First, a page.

Moreover, if there just happens not to be a suitable schemata around, you can just define one yourself, which can be as simple as a single element wrapper around some custom text-based format. You worry about supporting many formats? Well, no need. Johannes' xws4j library, which I used for the Taverna plugin too, allows compiling a Java binding code. Bioclipse's script environment allows you do to this on the fly: you find a service, ask for the schema, compile bindings for input and output, set up the input with the input binding, send it of to the service, and use the output binding for convenient access to the computation results. Without having to reboot Bioclipse. Isn't that cool? Can your software do that? (See this example Gist: the io factory creates the binding).

Why do I mention SOAP and the cloud? It should be clear from the above why I mention SOAP: it offer the same functionality, but more conveniently, we think. I mention cloud here, to refer to cloud computing which is doing computation on the cloud, which is a synonym for the internet (see Cloud Computing @ Wikipedia). Because it does not use HTTP, we do not feel we can call it web service. Instead, cloud computing is a more general term, not tied to any particular architecture. IO-DATA is just one possible architecture, one we think is promising for life science applications.

Monday, January 19, 2009

Calling XMPP cloud services from Taverna2

SMILES (CCC) in, mass out. Yes, we can now call XMPP/IO-DATA cloud services with Taverna2 :)



Details will follow, but here's the source code.

RSC now allows Jmol in main text of publication... well, almost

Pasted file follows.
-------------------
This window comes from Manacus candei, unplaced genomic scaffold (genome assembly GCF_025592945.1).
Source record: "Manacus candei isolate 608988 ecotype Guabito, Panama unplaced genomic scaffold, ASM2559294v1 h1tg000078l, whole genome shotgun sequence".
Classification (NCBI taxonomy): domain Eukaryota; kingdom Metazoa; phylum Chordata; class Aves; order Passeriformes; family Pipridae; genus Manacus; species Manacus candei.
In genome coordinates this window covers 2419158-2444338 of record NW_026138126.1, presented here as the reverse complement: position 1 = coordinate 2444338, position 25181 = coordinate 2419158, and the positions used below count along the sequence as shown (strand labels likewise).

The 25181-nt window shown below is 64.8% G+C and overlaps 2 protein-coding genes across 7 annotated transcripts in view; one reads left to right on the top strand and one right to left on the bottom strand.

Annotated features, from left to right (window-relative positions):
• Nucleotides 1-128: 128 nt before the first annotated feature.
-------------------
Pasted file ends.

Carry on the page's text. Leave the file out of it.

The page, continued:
Rich Kidd wrote in the ChemistryWorldBlog about Henry Rzepa to have published two papers in RSC journals where Jmol is part of the main paper, after having used Jmol in extra material in ACS journals before. The key here is that the Jmol is part of the official text... when you open the paper in a browser, you immediately get to see the Jmol live, 3D graphics! Well, so it is said in the blog.

However, when I checked the HTML of the first of the two papers (A computational investigation of the structure of polythiocyanogen, doi:10.1039/b810147g). The main HTML still links to a supplementary page. Progress, but not perfect either:

Friday, January 16, 2009

Bioclipse and Gist integration

As you might have read, Bioclipse has scripting support (see for example, Scripting JChemPaint), and that we have been collection them on Gist and indexing them on Delicious with the tags bioclipse and gist. This provides a nice overview of what you can do with the current SVN version of Bioclipse2. And, hopefully, when released, allow users to quickly learn about Bioclipse features, allow people to share scripts etc. Think of it as MyExperiment.org for Bioclipse.

Now, what was missing until today, was easy access to gists in Bioclipse itself. No gist.load(33421) yet. There still is not, but I uploaded earlier today a Wizard for it. (The manager will follow later). Right click on an open Project, select New -> Other, and pick Download Gist:

and click Next:

Then, just type the number of the Gist you want to open in Bioclipse, for example 18315 (see Bioclipse2 Scripting #1: from SMILES to a UFF optimized structure in Jmol), and click another Next to select a file name and location:

The current code does require you to know the Gist number, so you'll need a web browser to look it up, but we do have search facilities in mind. Also, while the code attempts so, the resulting Gist is not automatically openend in an editor (a bug). Another idea is to just install the egit plugin in Bioclipse :)

Thursday, January 15, 2009

Editing and Validation of PubChem XML documents

With the general framework set up for editing and validation of CML documents, it was fairly easy to support the PubChem XML file format schema too.

With the upcoming Bioclipse2 beta (scheduled next Friday), all you need to install on top of the Bioclipse2 core is the new XML feature.